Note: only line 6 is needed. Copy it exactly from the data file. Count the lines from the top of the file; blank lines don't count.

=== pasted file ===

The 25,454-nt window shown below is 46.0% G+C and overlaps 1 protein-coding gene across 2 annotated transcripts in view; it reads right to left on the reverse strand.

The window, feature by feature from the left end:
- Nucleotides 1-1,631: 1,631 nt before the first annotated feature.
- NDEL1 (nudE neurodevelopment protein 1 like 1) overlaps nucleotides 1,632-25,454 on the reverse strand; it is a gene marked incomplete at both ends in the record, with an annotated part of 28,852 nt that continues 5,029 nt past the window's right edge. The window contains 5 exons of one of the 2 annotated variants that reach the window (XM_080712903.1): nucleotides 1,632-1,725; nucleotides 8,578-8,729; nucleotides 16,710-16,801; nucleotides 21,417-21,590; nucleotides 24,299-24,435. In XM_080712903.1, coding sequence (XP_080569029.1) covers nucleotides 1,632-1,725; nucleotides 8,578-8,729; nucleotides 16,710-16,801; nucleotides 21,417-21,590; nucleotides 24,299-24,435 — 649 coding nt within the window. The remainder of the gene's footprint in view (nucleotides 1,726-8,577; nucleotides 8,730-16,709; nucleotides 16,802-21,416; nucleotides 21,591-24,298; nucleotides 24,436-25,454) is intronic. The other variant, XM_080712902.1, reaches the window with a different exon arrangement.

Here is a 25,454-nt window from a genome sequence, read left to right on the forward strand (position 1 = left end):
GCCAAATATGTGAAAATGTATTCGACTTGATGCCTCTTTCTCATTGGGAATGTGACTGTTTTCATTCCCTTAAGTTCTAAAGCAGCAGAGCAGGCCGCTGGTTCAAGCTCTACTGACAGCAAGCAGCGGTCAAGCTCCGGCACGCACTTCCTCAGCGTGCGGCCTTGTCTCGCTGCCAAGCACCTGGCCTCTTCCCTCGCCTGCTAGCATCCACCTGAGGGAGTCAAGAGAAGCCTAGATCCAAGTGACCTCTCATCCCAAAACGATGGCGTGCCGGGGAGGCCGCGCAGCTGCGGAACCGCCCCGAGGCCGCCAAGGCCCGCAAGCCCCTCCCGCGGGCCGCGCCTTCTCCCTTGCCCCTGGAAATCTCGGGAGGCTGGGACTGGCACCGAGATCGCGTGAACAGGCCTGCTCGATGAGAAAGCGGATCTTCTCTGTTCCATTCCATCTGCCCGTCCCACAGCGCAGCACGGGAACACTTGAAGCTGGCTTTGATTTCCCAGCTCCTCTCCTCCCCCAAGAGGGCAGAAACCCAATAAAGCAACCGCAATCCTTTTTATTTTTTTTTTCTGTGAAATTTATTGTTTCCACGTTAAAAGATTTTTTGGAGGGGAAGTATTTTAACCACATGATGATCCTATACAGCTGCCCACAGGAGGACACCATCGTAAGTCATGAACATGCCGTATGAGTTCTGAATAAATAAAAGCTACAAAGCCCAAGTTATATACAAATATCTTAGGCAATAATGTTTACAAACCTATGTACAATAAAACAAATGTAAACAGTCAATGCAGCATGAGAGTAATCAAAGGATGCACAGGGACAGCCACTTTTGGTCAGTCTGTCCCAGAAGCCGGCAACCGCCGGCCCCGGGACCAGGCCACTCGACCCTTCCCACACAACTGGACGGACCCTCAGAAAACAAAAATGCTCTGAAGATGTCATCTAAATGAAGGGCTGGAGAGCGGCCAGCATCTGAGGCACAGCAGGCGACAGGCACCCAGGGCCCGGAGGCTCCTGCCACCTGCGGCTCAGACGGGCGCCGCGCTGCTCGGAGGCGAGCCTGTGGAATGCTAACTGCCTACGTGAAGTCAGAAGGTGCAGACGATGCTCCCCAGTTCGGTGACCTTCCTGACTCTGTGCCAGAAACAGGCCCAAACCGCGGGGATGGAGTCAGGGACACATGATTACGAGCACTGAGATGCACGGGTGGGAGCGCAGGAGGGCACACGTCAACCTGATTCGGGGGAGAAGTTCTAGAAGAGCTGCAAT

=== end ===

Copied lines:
GCCAAATATGTGAAAATGTATTCGACTTGATGCCTCTTTCTCATTGGGAATGTGACTGTTTTCATTCCCTTAAGTTCTAAAGCAGCAGAGCAGGCCGCTGGTTCAAGCTCTACTGACAGCAAGCAGCGGTCAAGCTCCGGCACGCACTTCCTCAGCGTGCGGCCTTGTCTCGCTGCCAAGCACCTGGCCTCTTCCCTCGCCTGCTAGCATCCACCTGAGGGAGTCAAGAGAAGCCTAGATCCAAGTGACCTCTCATCCCAAAACGATGGCGTGCCGGGGAGGCCGCGCAGCTGCGGAACCGCCCCGAGGCCGCCAAGGCCCGCAAGCCCCTCCCGCGGGCCGCGCCTTCTCCCTTGCCCCTGGAAATCTCGGGAGGCTGGGACTGGCACCGAGATCGCGTGAACAGGCCTGCTCGATGAGAAAGCGGATCTTCTCTGTTCCATTCCATCTGCCCGTCCCACAGCGCAGCACGGGAACACTTGAAGCTGGCTTTGATTTCCCAGCTCCTCTCCTCCCCCAAGAGGGCAGAAACCCAATAAAGCAACCGCAATCCTTTTTATTTTTTTTTTCTGTGAAATTTATTGTTTCCACGTTAAAAGATTTTTTGGAGGGGAAGTATTTTAACCACATGATGATCCTATACAGCTGCCCACAGGAGGACACCATCGTAAGTCATGAACATGCCGTATGAGTTCTGAATAAATAAAAGCTACAAAGCCCAAGTTATATACAAATATCTTAGGCAATAATGTTTACAAACCTATGTACAATAAAACAAATGTAAACAGTCAATGCAGCATGAGAGTAATCAAAGGATGCACAGGGACAGCCACTTTTGGTCAGTCTGTCCCAGAAGCCGGCAACCGCCGGCCCCGGGACCAGGCCACTCGACCCTTCCCACACAACTGGACGGACCCTCAGAAAACAAAAATGCTCTGAAGATGTCATCTAAATGAAGGGCTGGAGAGCGGCCAGCATCTGAGGCACAGCAGGCGACAGGCACCCAGGGCCCGGAGGCTCCTGCCACCTGCGGCTCAGACGGGCGCCGCGCTGCTCGGAGGCGAGCCTGTGGAATGCTAACTGCCTACGTGAAGTCAGAAGGTGCAGACGATGCTCCCCAGTTCGGTGACCTTCCTGACTCTGTGCCAGAAACAGGCCCAAACCGCGGGGATGGAGTCAGGGACACATGATTACGAGCACTGAGATGCACGGGTGGGAGCGCAGGAGGGCACACGTCAACCTGATTCGGGGGAGAAGTTCTAGAAGAGCTGCAAT